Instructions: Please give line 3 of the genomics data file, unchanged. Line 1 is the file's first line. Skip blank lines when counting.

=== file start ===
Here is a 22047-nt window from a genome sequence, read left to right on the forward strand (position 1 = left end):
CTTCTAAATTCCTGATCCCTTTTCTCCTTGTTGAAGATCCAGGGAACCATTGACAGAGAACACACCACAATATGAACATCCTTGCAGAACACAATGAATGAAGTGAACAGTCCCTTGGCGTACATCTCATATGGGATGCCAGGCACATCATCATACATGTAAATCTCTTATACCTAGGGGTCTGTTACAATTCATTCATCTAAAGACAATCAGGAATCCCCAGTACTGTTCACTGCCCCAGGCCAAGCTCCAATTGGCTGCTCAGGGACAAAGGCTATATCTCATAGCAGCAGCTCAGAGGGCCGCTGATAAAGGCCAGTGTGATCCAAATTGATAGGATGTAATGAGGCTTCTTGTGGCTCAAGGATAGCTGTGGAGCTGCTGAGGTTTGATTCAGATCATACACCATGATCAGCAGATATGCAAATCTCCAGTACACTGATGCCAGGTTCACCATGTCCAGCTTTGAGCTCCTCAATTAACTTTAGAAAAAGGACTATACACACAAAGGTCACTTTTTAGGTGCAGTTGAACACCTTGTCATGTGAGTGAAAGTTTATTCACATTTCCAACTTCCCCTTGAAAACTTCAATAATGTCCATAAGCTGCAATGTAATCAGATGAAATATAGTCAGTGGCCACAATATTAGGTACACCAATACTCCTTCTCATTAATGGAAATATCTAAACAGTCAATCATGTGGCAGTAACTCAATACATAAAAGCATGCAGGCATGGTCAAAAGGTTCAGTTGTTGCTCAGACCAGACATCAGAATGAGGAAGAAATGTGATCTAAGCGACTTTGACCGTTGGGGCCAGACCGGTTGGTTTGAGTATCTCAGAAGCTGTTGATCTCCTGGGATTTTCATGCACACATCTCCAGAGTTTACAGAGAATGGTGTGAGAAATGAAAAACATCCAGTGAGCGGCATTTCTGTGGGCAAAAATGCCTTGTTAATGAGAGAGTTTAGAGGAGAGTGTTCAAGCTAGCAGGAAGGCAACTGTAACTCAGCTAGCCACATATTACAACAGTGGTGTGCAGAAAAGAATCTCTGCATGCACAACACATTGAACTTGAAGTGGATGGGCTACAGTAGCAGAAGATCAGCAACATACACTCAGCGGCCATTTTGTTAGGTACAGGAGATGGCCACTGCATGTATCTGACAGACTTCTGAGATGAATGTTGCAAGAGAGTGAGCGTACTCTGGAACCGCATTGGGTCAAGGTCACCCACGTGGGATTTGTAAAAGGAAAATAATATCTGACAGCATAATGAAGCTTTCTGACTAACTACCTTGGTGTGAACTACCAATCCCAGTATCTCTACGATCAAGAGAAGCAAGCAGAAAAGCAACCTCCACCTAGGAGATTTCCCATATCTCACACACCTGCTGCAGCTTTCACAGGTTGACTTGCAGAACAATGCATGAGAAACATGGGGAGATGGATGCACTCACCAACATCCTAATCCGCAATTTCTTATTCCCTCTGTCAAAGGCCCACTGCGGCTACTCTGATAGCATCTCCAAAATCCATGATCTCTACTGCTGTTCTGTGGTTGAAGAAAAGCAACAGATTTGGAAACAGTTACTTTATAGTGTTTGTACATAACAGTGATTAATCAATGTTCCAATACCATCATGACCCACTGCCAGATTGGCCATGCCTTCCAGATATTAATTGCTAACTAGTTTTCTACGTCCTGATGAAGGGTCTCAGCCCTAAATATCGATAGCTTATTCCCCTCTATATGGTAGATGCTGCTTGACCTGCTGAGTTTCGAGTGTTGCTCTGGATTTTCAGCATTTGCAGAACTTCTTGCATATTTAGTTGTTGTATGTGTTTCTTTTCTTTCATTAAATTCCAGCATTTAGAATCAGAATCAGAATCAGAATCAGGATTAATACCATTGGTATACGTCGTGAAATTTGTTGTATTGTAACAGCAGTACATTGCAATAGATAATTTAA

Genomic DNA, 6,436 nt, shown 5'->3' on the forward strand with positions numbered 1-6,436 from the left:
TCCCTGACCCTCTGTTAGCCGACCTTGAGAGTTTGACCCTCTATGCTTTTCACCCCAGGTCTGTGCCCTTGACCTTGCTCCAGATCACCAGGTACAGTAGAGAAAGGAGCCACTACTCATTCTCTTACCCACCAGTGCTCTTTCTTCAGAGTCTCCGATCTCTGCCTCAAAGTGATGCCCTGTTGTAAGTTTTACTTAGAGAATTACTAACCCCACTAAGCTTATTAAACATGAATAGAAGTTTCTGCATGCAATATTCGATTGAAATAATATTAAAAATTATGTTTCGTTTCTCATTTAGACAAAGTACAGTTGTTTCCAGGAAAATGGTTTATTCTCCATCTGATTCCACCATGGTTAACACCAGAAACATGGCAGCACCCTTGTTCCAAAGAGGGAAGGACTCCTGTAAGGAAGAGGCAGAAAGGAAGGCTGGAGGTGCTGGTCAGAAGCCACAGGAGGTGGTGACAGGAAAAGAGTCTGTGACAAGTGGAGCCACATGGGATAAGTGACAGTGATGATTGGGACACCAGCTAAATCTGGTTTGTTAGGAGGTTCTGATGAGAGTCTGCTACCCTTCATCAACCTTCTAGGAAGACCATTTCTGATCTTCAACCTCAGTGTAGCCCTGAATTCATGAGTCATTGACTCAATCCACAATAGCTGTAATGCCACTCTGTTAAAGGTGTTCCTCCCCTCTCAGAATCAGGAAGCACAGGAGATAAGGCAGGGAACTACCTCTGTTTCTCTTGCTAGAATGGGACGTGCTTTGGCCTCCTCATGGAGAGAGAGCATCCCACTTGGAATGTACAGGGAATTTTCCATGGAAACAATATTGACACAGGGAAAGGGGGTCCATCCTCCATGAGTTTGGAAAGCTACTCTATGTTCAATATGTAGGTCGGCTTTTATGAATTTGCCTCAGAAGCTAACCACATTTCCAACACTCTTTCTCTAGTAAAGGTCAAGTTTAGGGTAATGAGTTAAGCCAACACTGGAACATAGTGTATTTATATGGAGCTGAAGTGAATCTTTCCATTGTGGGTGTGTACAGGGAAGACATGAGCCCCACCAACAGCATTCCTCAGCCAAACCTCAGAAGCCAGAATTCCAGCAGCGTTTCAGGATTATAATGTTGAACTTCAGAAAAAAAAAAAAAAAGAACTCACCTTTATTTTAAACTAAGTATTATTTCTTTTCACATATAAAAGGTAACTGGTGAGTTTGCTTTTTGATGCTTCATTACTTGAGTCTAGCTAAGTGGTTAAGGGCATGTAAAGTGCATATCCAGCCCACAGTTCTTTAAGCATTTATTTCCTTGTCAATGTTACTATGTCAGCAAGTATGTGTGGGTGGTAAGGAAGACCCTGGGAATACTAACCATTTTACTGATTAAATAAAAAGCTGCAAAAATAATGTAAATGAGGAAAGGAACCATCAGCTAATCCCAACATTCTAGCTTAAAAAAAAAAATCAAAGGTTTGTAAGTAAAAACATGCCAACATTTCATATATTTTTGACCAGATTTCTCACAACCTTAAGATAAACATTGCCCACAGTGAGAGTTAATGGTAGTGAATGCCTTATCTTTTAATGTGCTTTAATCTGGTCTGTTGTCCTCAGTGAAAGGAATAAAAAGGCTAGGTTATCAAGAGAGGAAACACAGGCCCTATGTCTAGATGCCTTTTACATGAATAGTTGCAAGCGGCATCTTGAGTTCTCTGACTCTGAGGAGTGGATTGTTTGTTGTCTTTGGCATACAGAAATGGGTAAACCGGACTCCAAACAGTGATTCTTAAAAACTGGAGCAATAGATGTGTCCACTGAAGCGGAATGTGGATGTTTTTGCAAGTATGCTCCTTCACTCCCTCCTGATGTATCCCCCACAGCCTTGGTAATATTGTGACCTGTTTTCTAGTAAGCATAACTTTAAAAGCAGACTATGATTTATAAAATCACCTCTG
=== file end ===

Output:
Genomic DNA, 6,436 nt, shown 5'->3' on the forward strand with positions numbered 1-6,436 from the left: